Dixie is a 10 year old female spayed Beagle, who was referred to VRCC for further evaluation of chronic nasal congestion since December 2015. She was placed on several courses of antibiotics to treat a possible sinus infection and symptoms did not improve. Dixie saw one of our Internal Medicine Specialists, Dr. Ed Fallin.
Dr. Fallin performed a thorough physical exam on Dixie, noting marked inspiratory stertor, or respiratory sounds such as snorting or gasping that would indicate a partial obstruction over the nasopharynx. There was also decreased air movement through Dixie's right nostril. The plan was to procede with a rhinoscopy procedure.
What is a Rhinoscopy
A rhinoscopy is an endoscopic procedure which involves feeding an endoscope into the mouth and up to view the back of the nasal passages, as well as through each nostril. The patient must be sedated for the procedure. The endoscope is a long, tube-like instrument that has a lense on the tip for viewing as well as taking images and videos. It also has a passage to feed forceps through for the purpose of getting tissue samples.
During the procedure, we have a licensed veterinary technician dedicated to running anesthesia to ensure the safety of the patient. We also have an assistant available to help the veterinarian in retrieving biopsies.
Before Dixie could be anesthetized for her endoscopy, Dr. Fallin ordered a full blood panel to test for any clotting abnormalities. A rhinoscopy can cause the nose to bleed during and following the procedure, so it is important that these values are assessed before hand.
Dixie's lab results were all normal, so Dixie was placed under anesthesia. Before the actual procedure, technicians took three-view skull radiographs to look for the presence of a mass or foreign body. These radiographs revealed diffuse radiopacity in the right caudal nasal and frontal sinuses. The rest of the nasal structures appeared normal.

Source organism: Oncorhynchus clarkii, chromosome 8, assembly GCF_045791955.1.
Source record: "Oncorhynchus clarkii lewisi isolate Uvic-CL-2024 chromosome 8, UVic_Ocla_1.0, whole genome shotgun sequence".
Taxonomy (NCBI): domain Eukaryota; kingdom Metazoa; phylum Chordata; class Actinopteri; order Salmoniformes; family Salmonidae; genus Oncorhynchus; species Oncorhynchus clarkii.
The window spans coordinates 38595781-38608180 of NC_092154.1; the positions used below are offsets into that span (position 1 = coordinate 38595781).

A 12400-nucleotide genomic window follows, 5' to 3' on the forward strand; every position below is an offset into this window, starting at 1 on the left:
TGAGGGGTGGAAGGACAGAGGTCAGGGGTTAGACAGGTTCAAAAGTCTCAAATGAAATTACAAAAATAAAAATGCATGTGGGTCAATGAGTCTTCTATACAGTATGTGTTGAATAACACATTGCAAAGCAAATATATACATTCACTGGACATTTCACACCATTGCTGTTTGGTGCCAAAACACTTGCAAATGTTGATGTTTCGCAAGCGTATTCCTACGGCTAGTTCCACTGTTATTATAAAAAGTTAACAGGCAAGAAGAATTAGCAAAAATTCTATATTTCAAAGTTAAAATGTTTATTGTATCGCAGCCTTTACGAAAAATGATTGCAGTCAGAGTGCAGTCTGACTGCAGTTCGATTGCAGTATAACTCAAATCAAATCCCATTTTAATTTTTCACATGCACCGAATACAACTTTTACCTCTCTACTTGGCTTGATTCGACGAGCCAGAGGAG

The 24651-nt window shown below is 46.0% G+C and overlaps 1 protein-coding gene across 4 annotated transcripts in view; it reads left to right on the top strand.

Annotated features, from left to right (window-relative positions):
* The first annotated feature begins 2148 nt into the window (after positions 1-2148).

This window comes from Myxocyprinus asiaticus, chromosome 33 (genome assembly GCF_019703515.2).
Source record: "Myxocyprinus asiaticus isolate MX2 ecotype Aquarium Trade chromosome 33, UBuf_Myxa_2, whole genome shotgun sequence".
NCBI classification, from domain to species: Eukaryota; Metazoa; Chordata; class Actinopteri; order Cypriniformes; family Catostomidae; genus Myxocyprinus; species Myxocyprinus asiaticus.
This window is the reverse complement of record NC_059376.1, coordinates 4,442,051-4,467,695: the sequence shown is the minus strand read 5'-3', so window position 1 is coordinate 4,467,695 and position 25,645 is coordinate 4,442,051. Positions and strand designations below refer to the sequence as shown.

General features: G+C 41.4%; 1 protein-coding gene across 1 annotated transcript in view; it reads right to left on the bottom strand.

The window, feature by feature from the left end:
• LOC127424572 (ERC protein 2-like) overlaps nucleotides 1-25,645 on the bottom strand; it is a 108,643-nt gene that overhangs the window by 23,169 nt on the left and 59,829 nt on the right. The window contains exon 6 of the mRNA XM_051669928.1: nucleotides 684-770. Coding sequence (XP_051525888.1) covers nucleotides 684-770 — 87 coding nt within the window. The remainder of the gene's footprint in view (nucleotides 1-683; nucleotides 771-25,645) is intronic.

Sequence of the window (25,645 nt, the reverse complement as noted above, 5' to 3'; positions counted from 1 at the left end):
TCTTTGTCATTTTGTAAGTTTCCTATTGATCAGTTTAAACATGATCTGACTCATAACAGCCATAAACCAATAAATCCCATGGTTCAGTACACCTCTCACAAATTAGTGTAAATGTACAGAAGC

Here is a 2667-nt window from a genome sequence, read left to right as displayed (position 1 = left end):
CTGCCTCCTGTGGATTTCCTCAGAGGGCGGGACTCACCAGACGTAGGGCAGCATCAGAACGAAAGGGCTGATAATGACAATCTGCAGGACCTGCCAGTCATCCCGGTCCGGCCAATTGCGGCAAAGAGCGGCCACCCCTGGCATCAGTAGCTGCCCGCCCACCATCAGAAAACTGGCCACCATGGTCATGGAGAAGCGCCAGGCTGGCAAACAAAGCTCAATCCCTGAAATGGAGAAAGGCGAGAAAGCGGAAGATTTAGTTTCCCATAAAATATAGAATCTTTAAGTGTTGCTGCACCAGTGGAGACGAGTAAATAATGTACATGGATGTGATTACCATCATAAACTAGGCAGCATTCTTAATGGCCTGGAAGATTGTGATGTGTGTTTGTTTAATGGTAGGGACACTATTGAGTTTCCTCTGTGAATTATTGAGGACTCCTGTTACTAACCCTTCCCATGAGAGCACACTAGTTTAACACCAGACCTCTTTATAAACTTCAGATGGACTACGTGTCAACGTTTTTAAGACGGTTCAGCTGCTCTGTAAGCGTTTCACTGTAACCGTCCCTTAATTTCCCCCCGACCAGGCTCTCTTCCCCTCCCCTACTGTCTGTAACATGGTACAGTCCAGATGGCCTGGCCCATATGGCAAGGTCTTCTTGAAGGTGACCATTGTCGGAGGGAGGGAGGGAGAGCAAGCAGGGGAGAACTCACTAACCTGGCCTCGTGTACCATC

Things got a little more interesting when the procedure began. Dr. Fallin began by retroflexing the scope up into the back of the oral cavity to view the nasal passages. Here, he found a choanal (posterior nasal aperture) mass that was obstructing 85% of the choana and continuing into the right nasal passage. This was the cause of Dixie's respiratory problems.
After the mass was found, Dr. Fallin began to take biopsies with a 1.8mm biopsy forcep. With this size of forcep, the biopsies tend to be quite tiny, though still have a high rate of yielding a diagnosis. However, with a little gentle tugging, Dr. Fallin was able to pull the entire mass out of the choana.
Above you can see what Dixie's choana looked like before and after the mass was extracted. Dr. Fallin sent the mass to a pathologist for analysis and we are happy to report that the results came back as a benign polyp! Dixie is breathing much easier now that her airway is free of obstruction.